Although the plurality of Illinois voters feel the $787 billion economic stimulus plan enacted last year by Congress and the president helped the economy, the plurality doesnâ€™t believe it created new jobs.
A new Rasmussen Reports telephone survey of Likely Voters in the state finds that 44% say the stimulus plan helped the economy, while just 27% believe it hurt the economy.Â Twenty-two percent (22%) said it had no impact.
These findings show a sharp contrast to the level measured nationally.Â Among voters nationwide, 29% say the stimulus plan helped the economy, while 43% said it hurt the economy.
Thirty-five percent (35%) of Illinois voters say the new government spending in the stimulus package crated new jobs.Â Half (50%) disagree and say the plan did not create any new jobs, and another 15% are undecided.
The survey of 500 Likely Voters in Illinois was conducted on July 7, 2010 by Rasmussen Reports. The margin of sampling error is +/- 4.5 percentage points with a 95% level of confidence. Field work for all Rasmussen Reports surveys is conducted byÂ Pulse Opinion Research, LLC. SeeÂ methodology.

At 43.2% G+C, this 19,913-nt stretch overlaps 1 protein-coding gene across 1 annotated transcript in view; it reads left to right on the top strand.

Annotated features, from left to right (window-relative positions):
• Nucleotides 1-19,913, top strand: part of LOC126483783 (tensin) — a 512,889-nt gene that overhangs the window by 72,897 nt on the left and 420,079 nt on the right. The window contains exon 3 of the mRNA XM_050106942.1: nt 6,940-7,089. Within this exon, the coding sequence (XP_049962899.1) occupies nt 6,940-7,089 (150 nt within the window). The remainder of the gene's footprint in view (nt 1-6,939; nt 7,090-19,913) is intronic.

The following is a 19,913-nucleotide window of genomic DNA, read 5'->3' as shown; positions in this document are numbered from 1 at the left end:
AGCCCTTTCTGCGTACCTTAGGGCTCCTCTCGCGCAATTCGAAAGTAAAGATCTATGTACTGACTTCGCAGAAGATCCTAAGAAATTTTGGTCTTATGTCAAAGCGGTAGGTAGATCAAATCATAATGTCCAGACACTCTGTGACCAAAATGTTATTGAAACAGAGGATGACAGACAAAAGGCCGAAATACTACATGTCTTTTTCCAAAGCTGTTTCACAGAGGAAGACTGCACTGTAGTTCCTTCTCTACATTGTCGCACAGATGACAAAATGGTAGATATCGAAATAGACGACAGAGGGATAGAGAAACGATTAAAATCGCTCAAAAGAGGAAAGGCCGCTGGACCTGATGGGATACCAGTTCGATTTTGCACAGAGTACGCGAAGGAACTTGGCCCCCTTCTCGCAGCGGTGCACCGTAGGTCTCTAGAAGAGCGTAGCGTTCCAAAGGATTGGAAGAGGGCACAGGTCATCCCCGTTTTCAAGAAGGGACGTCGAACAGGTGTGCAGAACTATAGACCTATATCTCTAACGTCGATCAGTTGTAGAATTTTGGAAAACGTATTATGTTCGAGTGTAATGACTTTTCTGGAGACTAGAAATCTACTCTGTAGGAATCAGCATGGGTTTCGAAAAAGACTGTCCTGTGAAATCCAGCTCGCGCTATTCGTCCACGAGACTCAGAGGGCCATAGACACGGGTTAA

Just over half of Democrats in the state say the stimulus plan helped the economy, while a strong majority of Republicans disagree.Â Voters not affiliated with either political party are more evenly divided on this issue.
A majority (55%) of Illinois voters say cutting taxes is a better way to create new jobs.Â Twenty-six percent (26%) say increasing government spending is a better way to go, while 20% more are not sure.Â The number of voters who side with cutting taxes is ten points lower than the national average of 66%.
Eighty-two percent (82%) of Republicans and 60% of unaffiliateds feel cutting taxes will create more jobs, while the plurality (42%) of Democrats disagrees and feels increasing government spending is more beneficial.
Illinoisâ€™ embattled Democratic Governor Pat Quinn has closed the gap somewhat this month and now trails his Republican challenger Bill Brady by just three points in the stateâ€™s hotly-contested gubernatorial contest.
The Illinois Senate race remains a virtual tie, but Republican Mark Kirkâ€™s support appears to be trending down.
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